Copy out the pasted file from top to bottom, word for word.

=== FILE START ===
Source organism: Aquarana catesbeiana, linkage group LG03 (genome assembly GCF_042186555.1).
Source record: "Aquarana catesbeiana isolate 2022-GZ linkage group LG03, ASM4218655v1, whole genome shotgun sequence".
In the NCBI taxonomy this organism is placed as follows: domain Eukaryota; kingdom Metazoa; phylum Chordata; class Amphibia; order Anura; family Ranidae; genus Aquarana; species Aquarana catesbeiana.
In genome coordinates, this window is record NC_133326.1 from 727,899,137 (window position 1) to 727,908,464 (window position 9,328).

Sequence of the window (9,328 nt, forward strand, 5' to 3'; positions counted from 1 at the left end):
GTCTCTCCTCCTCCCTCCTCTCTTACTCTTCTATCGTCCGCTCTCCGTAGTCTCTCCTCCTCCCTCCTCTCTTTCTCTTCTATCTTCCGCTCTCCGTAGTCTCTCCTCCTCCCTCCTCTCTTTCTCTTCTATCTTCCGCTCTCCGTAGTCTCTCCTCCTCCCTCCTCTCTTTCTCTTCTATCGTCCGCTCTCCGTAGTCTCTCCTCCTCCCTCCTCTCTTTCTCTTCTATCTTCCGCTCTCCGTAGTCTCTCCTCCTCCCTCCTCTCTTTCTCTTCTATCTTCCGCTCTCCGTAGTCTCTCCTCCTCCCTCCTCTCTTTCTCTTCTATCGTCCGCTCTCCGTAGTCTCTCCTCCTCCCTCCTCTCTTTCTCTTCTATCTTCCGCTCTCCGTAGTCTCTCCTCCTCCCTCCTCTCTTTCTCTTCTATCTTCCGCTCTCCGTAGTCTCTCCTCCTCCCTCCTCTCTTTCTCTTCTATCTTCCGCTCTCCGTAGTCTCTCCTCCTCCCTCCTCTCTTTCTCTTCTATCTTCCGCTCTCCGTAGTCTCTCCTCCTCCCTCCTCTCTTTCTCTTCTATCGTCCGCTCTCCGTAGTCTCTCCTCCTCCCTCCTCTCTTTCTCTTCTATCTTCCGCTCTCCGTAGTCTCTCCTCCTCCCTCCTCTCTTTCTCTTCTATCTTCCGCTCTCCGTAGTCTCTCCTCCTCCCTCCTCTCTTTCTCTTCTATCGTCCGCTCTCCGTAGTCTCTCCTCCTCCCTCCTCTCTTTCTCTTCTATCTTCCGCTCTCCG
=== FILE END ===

Source organism: Aquarana catesbeiana, linkage group LG03 (genome assembly GCF_042186555.1).
Source record: "Aquarana catesbeiana isolate 2022-GZ linkage group LG03, ASM4218655v1, whole genome shotgun sequence".
In the NCBI taxonomy this organism is placed as follows: domain Eukaryota; kingdom Metazoa; phylum Chordata; class Amphibia; order Anura; family Ranidae; genus Aquarana; species Aquarana catesbeiana.
In genome coordinates, this window is record NC_133326.1 from 727,899,137 (window position 1) to 727,908,464 (window position 9,328).

Sequence of the window (9,328 nt, forward strand, 5' to 3'; positions counted from 1 at the left end):
GTCTCTCCTCCTCCCTCCTCTCTTACTCTTCTATCGTCCGCTCTCCGTAGTCTCTCCTCCTCCCTCCTCTCTTTCTCTTCTATCTTCCGCTCTCCGTAGTCTCTCCTCCTCCCTCCTCTCTTTCTCTTCTATCTTCCGCTCTCCGTAGTCTCTCCTCCTCCCTCCTCTCTTTCTCTTCTATCGTCCGCTCTCCGTAGTCTCTCCTCCTCCCTCCTCTCTTTCTCTTCTATCTTCCGCTCTCCGTAGTCTCTCCTCCTCCCTCCTCTCTTTCTCTTCTATCTTCCGCTCTCCGTAGTCTCTCCTCCTCCCTCCTCTCTTTCTCTTCTATCGTCCGCTCTCCGTAGTCTCTCCTCCTCCCTCCTCTCTTTCTCTTCTATCTTCCGCTCTCCGTAGTCTCTCCTCCTCCCTCCTCTCTTTCTCTTCTATCTTCCGCTCTCCGTAGTCTCTCCTCCTCCCTCCTCTCTTTCTCTTCTATCTTCCGCTCTCCGTAGTCTCTCCTCCTCCCTCCTCTCTTTCTCTTCTATCTTCCGCTCTCCGTAGTCTCTCCTCCTCCCTCCTCTCTTTCTCTTCTATCGTCCGCTCTCCGTAGTCTCTCCTCCTCCCTCCTCTCTTTCTCTTCTATCTTCCGCTCTCCGTAGTCTCTCCTCCTCCCTCCTCTCTTTCTCTTCTATCTTCCGCTCTCCGTAGTCTCTCCTCCTCCCTCCTCTCTTTCTCTTCTATCGTCCGCTCTCCGTAGTCTCTCCTCCTCCCTCCTCTCTTTCTCTTCTATCTTCCGCTCTCCG